The House of Usher – Review

the house of usher

A tale of incest, obsession and evil. Edgar Allan Poe’s short story, The Fall of the House of Usher, is ripe for adaptation.

But to try and do justice to this Gothic horror in the confines of London’s tiny, 50-seat, Hope Theatre, is enormously ambitious.

Luke Adamson and Dan Bottomley’s musical version, The House of Usher, is the opener in the theatre’s Gothic season. It has a lot going for it – but it’s not quite there just yet.

Directors Adamson and Phil Croft need to focus on the thriller’s intentions. At present I’m not sure whether its narrative-heavy plot is aiming for a kind of adult Jackanory, a Hammer Horror spoof or the lost traditions of the Grand Guignol.

the house of usher

Richard Lounds’ beautifully enunciated and melodramatic narration creates suspense and intrigue only for some of the dialogue to then veer towards black comedy.

The play’s protagonist, the quite barking mad Roderick Usher (Carmeron Harle) is the personification of evil – well that’s what comes of 300 years of inbreeding – while his sister (Eloise Kay) is pure Miss Havisham.

What gives this production the edge, and something they always do very well at The Hope, is the sound effects and, for The House of Usher, they are a vital element.

Matthew (Will) Williams’ sound design brings to life the death of a house – or even public house. In a small dark auditorium, above the historic Hope & Anchor pub in Islington, there was the very real possibility that its ancient bones were finally giving out.

There are creaks and groans, brickwork tumbling, roofing timbers sounding as though they would give way any second. Would the audience fall prey to a dark and malevolent curse hanging over the building – or was it all part of the magic of theatre?

This is a story that really needs to be seen on screen with a mega budget providing terrifying special effects. That this company comes up with the goods – for a fringe production – is extraordinary.

the house of usher

Harle’s Roderick Usher is a young Gary Oldman mixed with the eccentricity of Johnny Depp. Dressed like a modern day rock star, in black leather, silk shirt and Beatles tinted shades, he glowers and snarls with all the menace of a good, stock, Gothic villain.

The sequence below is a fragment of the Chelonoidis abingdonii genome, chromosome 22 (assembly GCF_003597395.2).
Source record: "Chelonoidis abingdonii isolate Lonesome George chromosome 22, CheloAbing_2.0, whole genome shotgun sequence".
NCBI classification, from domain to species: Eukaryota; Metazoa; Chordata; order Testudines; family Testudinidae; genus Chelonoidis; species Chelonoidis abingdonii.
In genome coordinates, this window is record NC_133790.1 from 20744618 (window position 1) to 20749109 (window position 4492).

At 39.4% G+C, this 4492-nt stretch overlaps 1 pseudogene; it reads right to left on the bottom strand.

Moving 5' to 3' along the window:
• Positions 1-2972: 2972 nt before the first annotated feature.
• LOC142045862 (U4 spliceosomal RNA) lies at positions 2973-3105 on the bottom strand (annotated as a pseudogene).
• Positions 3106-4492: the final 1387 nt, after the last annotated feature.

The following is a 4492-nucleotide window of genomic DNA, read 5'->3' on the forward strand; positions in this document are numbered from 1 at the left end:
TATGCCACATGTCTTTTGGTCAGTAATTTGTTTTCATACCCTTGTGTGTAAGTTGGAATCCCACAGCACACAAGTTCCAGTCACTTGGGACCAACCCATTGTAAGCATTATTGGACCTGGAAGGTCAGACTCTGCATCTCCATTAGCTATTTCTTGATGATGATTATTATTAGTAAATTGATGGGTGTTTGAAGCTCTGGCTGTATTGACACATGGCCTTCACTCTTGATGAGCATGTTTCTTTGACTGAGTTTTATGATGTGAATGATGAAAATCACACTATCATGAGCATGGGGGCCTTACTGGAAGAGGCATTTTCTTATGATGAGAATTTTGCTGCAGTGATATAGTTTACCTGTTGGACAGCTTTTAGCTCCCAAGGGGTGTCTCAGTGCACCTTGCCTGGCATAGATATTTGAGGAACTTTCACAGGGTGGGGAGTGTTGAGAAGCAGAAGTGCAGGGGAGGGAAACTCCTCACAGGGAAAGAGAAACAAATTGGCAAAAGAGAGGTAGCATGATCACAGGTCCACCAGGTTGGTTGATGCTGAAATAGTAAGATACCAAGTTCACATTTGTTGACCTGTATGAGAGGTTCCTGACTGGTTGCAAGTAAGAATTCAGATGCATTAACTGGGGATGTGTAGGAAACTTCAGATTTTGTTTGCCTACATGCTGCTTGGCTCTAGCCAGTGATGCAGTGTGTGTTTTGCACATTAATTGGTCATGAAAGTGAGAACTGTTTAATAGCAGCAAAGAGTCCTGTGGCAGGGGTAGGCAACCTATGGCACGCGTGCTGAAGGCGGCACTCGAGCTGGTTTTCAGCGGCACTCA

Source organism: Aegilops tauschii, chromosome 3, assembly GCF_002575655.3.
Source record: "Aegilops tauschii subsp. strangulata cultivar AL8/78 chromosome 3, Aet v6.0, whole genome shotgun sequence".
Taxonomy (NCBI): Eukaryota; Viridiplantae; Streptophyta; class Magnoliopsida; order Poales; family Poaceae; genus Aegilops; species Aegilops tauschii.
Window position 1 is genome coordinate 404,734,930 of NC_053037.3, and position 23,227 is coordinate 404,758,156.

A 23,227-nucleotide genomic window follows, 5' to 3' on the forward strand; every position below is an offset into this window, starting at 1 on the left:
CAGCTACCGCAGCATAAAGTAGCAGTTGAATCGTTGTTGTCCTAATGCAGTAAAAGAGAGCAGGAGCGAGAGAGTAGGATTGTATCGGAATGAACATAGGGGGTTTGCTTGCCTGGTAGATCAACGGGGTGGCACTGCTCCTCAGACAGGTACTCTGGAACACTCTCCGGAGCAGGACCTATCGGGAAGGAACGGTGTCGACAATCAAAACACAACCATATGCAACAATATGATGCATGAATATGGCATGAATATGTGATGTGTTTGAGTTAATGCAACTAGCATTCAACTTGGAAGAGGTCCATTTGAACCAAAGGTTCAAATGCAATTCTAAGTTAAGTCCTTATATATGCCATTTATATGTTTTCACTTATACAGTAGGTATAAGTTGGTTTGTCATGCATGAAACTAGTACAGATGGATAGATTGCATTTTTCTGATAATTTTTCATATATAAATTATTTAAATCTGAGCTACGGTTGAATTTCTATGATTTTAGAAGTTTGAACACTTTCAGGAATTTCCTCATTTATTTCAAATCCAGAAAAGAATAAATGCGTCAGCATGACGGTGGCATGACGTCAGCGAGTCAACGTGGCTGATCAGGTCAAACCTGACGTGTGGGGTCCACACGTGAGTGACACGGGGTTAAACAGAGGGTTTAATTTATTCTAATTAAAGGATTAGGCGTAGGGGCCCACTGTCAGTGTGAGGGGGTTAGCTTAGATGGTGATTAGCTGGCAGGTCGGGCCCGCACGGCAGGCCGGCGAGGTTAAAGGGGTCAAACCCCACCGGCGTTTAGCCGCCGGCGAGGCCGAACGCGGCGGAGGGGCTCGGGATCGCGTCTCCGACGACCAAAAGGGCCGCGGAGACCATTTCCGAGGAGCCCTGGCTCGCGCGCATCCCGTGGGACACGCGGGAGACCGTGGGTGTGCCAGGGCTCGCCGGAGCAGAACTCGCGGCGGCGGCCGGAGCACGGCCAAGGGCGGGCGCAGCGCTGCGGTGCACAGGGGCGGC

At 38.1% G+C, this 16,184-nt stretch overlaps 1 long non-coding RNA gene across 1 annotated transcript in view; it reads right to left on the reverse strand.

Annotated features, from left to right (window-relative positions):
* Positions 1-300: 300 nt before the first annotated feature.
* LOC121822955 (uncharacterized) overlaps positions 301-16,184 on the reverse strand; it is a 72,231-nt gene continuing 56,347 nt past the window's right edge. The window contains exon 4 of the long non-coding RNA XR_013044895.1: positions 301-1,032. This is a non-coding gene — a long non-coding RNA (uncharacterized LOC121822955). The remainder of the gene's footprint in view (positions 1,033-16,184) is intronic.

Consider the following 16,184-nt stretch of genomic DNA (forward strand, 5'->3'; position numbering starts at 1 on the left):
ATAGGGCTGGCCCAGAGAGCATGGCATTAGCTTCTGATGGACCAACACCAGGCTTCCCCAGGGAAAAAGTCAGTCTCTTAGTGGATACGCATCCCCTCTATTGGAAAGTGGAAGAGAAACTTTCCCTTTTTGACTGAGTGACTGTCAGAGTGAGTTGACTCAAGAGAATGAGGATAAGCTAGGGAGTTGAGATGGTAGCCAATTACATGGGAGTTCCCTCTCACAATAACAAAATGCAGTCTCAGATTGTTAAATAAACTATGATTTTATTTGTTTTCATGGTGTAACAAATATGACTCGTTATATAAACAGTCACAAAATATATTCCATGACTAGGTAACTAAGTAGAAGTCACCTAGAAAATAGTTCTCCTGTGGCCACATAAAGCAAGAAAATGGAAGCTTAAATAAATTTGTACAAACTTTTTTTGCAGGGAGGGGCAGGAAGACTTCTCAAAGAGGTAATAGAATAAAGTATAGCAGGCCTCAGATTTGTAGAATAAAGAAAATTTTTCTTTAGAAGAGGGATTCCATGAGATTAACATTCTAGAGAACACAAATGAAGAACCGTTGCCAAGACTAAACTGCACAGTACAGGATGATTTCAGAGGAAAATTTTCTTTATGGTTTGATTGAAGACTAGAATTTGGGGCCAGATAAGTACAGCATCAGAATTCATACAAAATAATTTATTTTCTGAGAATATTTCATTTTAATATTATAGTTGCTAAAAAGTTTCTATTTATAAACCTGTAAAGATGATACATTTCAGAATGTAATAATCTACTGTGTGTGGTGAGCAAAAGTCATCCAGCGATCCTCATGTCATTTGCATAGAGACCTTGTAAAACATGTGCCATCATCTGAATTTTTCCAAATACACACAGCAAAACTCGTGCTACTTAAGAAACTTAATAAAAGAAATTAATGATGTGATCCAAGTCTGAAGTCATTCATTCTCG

In one scene he regales the audience with Poe’s sinister and supernatural poem, The Raven, and it sends a small shiver around the room.

The House of Usher is told from the perspective of the pony-tailed Lounds’ Narrator. He receives a letter from a former school-friend, Roderick, asking him to call. He’s sick with some form of hyper-sensitivity and is confined in the family pile, too ill to leave. We wants cheering up and he needs someone to talk to.

Sharing the house is his sister, Madeline, who, he claims, is at death’s door. Usher, selfishly, wants his visitor to himself. When we find out the reason why he has such a terrible hold on the innocent young girl, it is almost too horrible to contemplate.

These twisted siblings, condemned to haunt a house they believe is possessed, see their guest as the last and final hope.

the house of usher

As the story builds to a chilling climax we hear the house wreak a terrible revenge on those inside it.

Kay’s childlike Madeline skips around the stage a picture of innocence, the antithesis of her warped brother. She also plays a selection of wind instruments while Harle strums the guitar and Lounds mans the cello.

I’m not overly keen on the increasing use of actor-musicians. It can work, and I understand why, with low budget fringe productions, it is necessary but, in this show, it detracts from the integrity of the character, albeit the weeping victim or the heroic storyteller.

It’s impossible to build good characterisation if your Narrator must suddenly break off from recounting a tale of mystery and suspense to sit down and play the cello or the hysterical Madeline has to come out of character to pick up a sax.

The musical numbers, from the pens of its creators, are atmospheric and well sung; the production is dark, brooding and well acted. At one stage Usher dashes to one of the room’s shuttered windows, throws them open and rages against a fictional storm. Goodness knows what passers-by in Upper Street made of the shouting.

A valiant and engaging piece. Was I scared? Nah – but I’ll be careful about accepting invitations from long lost schoolmates.

The House of Usher runs at the Hope Theatre until November 5.

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